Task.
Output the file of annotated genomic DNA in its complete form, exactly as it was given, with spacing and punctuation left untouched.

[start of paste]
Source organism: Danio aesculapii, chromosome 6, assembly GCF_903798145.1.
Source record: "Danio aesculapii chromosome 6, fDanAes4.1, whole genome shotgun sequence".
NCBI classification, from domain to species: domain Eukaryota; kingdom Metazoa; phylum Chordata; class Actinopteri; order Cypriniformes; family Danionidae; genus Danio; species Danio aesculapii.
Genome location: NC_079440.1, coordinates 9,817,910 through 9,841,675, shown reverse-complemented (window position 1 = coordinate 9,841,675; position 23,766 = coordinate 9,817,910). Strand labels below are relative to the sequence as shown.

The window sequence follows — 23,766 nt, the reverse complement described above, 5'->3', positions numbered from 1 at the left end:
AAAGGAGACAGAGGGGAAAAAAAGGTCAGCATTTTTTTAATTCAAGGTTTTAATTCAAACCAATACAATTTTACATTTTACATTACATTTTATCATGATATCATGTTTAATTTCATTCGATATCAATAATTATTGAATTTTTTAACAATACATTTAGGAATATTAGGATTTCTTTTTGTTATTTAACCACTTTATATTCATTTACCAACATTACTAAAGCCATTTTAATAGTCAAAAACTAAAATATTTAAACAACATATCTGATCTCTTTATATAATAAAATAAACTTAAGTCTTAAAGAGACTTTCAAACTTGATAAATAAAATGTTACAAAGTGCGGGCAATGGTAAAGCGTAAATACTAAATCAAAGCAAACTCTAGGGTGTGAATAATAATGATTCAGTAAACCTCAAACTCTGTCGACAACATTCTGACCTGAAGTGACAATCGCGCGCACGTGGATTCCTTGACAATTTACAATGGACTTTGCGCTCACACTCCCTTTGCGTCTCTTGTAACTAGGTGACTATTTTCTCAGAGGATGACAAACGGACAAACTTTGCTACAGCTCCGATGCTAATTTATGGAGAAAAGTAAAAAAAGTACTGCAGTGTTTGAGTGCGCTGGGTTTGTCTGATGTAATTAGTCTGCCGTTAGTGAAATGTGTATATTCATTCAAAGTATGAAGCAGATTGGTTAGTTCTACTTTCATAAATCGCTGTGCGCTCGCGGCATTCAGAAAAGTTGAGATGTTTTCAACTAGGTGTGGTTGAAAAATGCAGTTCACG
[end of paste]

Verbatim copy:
Source organism: Danio aesculapii, chromosome 6, assembly GCF_903798145.1.
Source record: "Danio aesculapii chromosome 6, fDanAes4.1, whole genome shotgun sequence".
NCBI classification, from domain to species: domain Eukaryota; kingdom Metazoa; phylum Chordata; class Actinopteri; order Cypriniformes; family Danionidae; genus Danio; species Danio aesculapii.
Genome location: NC_079440.1, coordinates 9,817,910 through 9,841,675, shown reverse-complemented (window position 1 = coordinate 9,841,675; position 23,766 = coordinate 9,817,910). Strand labels below are relative to the sequence as shown.

The window sequence follows — 23,766 nt, the reverse complement described above, 5'->3', positions numbered from 1 at the left end:
AAAGGAGACAGAGGGGAAAAAAAGGTCAGCATTTTTTTAATTCAAGGTTTTAATTCAAACCAATACAATTTTACATTTTACATTACATTTTATCATGATATCATGTTTAATTTCATTCGATATCAATAATTATTGAATTTTTTAACAATACATTTAGGAATATTAGGATTTCTTTTTGTTATTTAACCACTTTATATTCATTTACCAACATTACTAAAGCCATTTTAATAGTCAAAAACTAAAATATTTAAACAACATATCTGATCTCTTTATATAATAAAATAAACTTAAGTCTTAAAGAGACTTTCAAACTTGATAAATAAAATGTTACAAAGTGCGGGCAATGGTAAAGCGTAAATACTAAATCAAAGCAAACTCTAGGGTGTGAATAATAATGATTCAGTAAACCTCAAACTCTGTCGACAACATTCTGACCTGAAGTGACAATCGCGCGCACGTGGATTCCTTGACAATTTACAATGGACTTTGCGCTCACACTCCCTTTGCGTCTCTTGTAACTAGGTGACTATTTTCTCAGAGGATGACAAACGGACAAACTTTGCTACAGCTCCGATGCTAATTTATGGAGAAAAGTAAAAAAAGTACTGCAGTGTTTGAGTGCGCTGGGTTTGTCTGATGTAATTAGTCTGCCGTTAGTGAAATGTGTATATTCATTCAAAGTATGAAGCAGATTGGTTAGTTCTACTTTCATAAATCGCTGTGCGCTCGCGGCATTCAGAAAAGTTGAGATGTTTTCAACTAGGTGTGGTTGAAAAATGCAGTTCACG